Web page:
Adhering to deadlines became daily challenges which were both stressful and emotionally overwhelming. I would get yelled at for making small mistakes and for not coming up with fresh ideas. Still, the adrenalin rush was something not many could do away with. Mirror has been an experience. It has helped me grow as a journalist and writer. Though people regretfully say that I should have got more opportunities to write at Mirror, I am glad I managed to pack in a few stories (mainly on classical music and dance events) even with the hectic schedule. They also helped me accomplish my dream of seeing my byline in all TOI publications.
What the Times has given me is an awesome support system of colleagues, bosses, acquaintances and friends. It has also introduced me to some great friends - Ashish, Waleed, Shraddha and Vishwas.

It's been just four years but it looks like a lifetime. Then again, I look back and say..."It all happened yesterday." With those thoughts I bid everyone adieu.

4 comments:

Unknown said...

Thank you Eisha for the memories that I have at TOI. Thank you for teaching me to write a feature, introducing me to a whole new side of Mumbai, giving me my first interview and above all, brightening my day with your cheerful voice, wacky sense of humor and your curls. It was great working with you for the eight months I was there.

Win that Nobel Prize girl!

Anonymous said...

Omigosh..four years in as many paras...great feat and well done!

You were the first acquintance I made in this grand old TOI building..The bong connection or call it what you may, I think we struck a cord on that very day.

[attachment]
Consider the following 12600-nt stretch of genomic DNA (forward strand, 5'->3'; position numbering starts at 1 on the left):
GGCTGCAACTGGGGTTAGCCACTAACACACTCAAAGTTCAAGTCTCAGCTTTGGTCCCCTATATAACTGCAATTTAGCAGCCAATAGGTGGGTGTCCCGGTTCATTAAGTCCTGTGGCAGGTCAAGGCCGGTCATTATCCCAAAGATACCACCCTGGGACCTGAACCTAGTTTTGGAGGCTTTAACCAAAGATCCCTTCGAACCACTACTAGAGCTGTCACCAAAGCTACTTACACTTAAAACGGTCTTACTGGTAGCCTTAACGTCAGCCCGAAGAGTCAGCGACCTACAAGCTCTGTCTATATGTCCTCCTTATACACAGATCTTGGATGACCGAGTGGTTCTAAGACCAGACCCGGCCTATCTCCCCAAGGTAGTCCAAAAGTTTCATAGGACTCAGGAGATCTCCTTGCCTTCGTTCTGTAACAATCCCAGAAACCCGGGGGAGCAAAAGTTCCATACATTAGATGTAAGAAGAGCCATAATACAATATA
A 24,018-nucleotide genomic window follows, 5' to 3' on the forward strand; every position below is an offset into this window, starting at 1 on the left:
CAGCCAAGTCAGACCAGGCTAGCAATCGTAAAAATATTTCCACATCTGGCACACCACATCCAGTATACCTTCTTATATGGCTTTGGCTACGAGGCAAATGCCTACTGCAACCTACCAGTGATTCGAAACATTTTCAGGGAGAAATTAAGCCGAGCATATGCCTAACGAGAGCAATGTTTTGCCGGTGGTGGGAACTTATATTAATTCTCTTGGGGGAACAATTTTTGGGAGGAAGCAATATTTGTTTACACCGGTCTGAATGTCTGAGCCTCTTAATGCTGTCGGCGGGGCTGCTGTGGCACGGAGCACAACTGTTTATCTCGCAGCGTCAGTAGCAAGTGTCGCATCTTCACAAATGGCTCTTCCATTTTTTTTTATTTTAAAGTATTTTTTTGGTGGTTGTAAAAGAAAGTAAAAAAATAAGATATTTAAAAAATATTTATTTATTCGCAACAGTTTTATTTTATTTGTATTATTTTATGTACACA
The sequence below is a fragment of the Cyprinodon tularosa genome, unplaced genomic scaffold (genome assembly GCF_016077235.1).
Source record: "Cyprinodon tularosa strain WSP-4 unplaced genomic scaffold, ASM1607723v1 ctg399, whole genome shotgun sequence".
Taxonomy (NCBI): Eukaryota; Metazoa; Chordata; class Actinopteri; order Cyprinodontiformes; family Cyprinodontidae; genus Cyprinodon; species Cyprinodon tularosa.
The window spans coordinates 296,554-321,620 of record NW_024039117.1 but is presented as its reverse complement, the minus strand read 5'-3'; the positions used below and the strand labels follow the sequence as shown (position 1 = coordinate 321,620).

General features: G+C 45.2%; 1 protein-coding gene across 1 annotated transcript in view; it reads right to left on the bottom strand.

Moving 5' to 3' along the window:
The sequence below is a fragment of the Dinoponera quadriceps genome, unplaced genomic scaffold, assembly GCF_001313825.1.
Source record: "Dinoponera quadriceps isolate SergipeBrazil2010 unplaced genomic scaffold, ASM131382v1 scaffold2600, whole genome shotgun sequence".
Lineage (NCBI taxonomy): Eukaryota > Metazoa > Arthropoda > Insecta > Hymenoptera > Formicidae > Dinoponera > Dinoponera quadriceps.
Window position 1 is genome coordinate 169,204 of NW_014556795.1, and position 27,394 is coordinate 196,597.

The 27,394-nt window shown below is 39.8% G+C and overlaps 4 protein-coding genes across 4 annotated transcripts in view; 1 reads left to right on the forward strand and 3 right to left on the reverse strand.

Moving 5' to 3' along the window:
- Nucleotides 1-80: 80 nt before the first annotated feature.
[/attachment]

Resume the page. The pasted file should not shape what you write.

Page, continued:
I wish you have all that is good in life and all that you want in life! Keep in touch friend! Miss you!

Tanishk said...

So sad that you're no more for the Times. Recently I'd been to the building to meet shreedee and co. and I was in shock when I learnt about it. Loved this post. Too good a description of the four years. And yea, thank u sooooo much, if u remember my first story where u had done 98% of the task...But that story proved to be a learning experience for me and today in my latest story I see and realize the maturity and difference in my writing. Thank u so much and do keep in touch.

Sujit On web said...

Some tech-free celebs are recovering tech addicts. Tyra Banks told New York Times Magazine that her BlackBerry habit caused her physical pain. She has since gone low-tech and jots her thoughts in a notebook.
Technophobia, of course, extends far beyond cell phones.
Christopher Walken and David Sedaris don’t use cell phones or e-mail. Simon Cowell says he doesn’t know how to work a computer.
more